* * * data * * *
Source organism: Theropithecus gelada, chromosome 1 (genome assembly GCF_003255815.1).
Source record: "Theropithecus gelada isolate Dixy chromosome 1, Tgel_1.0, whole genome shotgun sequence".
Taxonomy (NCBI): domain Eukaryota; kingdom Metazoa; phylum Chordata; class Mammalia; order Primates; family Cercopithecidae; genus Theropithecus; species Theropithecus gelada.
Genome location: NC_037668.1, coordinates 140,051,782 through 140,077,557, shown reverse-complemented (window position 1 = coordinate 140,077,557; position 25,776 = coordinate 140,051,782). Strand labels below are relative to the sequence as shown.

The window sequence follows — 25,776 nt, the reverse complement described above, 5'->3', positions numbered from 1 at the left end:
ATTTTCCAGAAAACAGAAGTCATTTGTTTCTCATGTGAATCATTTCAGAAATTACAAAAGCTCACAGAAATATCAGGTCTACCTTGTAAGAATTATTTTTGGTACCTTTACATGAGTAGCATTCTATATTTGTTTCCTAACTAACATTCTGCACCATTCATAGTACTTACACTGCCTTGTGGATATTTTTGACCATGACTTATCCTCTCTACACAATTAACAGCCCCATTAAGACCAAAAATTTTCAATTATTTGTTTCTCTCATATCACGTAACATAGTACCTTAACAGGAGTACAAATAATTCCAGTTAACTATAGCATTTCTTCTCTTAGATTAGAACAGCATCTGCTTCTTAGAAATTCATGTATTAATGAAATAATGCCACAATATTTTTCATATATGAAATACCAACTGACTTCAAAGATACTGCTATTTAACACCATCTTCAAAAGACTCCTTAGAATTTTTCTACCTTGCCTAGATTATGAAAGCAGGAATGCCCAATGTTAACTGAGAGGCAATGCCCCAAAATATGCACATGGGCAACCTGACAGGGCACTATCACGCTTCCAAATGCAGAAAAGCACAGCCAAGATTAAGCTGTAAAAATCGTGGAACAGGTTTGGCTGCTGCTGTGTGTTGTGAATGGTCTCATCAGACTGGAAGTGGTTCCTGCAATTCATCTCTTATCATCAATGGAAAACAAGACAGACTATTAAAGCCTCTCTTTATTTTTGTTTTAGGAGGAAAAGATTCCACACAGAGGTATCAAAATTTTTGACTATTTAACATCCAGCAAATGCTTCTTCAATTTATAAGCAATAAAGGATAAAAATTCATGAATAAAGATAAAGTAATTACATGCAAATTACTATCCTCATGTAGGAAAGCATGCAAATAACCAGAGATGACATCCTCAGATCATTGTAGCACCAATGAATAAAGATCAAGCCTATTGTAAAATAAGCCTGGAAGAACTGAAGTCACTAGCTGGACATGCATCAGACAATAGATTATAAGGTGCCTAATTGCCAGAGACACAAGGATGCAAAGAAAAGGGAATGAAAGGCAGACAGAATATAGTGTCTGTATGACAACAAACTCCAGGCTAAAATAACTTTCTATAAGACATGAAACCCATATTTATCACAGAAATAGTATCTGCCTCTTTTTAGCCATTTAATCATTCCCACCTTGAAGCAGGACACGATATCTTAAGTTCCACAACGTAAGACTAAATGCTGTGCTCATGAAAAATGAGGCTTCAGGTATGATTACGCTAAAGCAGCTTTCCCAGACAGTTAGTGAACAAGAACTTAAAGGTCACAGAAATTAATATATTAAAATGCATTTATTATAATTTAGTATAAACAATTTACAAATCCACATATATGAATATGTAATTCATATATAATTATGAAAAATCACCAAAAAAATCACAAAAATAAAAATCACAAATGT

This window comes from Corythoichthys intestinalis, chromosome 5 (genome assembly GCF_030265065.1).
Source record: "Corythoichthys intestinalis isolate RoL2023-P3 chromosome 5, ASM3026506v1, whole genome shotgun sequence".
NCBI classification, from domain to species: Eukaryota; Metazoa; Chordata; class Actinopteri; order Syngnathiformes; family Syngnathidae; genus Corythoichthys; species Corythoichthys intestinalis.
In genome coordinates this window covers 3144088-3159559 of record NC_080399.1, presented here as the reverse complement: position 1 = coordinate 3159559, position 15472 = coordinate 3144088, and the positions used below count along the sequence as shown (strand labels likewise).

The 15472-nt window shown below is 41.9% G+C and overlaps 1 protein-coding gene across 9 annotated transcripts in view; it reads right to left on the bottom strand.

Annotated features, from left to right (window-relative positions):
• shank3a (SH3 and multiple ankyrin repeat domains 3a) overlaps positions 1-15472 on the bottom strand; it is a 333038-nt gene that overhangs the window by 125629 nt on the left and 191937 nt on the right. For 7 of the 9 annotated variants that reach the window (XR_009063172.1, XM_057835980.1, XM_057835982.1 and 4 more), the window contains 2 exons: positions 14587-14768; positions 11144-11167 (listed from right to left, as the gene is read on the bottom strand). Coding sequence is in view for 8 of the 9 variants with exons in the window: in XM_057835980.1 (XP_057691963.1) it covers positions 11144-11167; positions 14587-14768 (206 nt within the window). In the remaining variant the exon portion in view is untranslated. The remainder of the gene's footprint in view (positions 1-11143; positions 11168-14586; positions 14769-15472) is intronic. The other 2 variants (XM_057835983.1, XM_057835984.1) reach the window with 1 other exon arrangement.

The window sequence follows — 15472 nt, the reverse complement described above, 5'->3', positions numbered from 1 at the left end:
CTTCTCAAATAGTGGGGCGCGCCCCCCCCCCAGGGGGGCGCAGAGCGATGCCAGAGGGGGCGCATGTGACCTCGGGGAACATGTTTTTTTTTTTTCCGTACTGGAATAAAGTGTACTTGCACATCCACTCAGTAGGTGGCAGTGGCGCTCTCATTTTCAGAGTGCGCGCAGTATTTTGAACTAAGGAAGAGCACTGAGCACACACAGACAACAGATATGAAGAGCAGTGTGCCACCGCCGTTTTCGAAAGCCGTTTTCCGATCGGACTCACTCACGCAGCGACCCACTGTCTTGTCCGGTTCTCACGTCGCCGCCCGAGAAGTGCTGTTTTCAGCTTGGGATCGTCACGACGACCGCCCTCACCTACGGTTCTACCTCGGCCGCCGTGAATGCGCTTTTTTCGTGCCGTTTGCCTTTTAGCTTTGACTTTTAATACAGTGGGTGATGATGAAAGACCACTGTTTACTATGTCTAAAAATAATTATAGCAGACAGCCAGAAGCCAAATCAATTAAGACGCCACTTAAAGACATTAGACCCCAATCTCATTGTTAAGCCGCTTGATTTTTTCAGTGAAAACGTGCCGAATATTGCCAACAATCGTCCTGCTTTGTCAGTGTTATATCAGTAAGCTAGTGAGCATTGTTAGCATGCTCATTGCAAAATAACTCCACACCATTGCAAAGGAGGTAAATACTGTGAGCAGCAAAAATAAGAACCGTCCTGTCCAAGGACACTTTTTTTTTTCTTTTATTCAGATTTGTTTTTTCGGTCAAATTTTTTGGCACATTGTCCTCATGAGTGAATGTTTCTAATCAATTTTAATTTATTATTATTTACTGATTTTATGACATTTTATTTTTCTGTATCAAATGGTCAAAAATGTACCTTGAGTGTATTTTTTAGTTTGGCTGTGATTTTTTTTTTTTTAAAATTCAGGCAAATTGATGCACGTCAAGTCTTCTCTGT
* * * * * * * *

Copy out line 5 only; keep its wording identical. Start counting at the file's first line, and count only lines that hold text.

The window sequence follows — 25,776 nt, the reverse complement described above, 5'->3', positions numbered from 1 at the left end: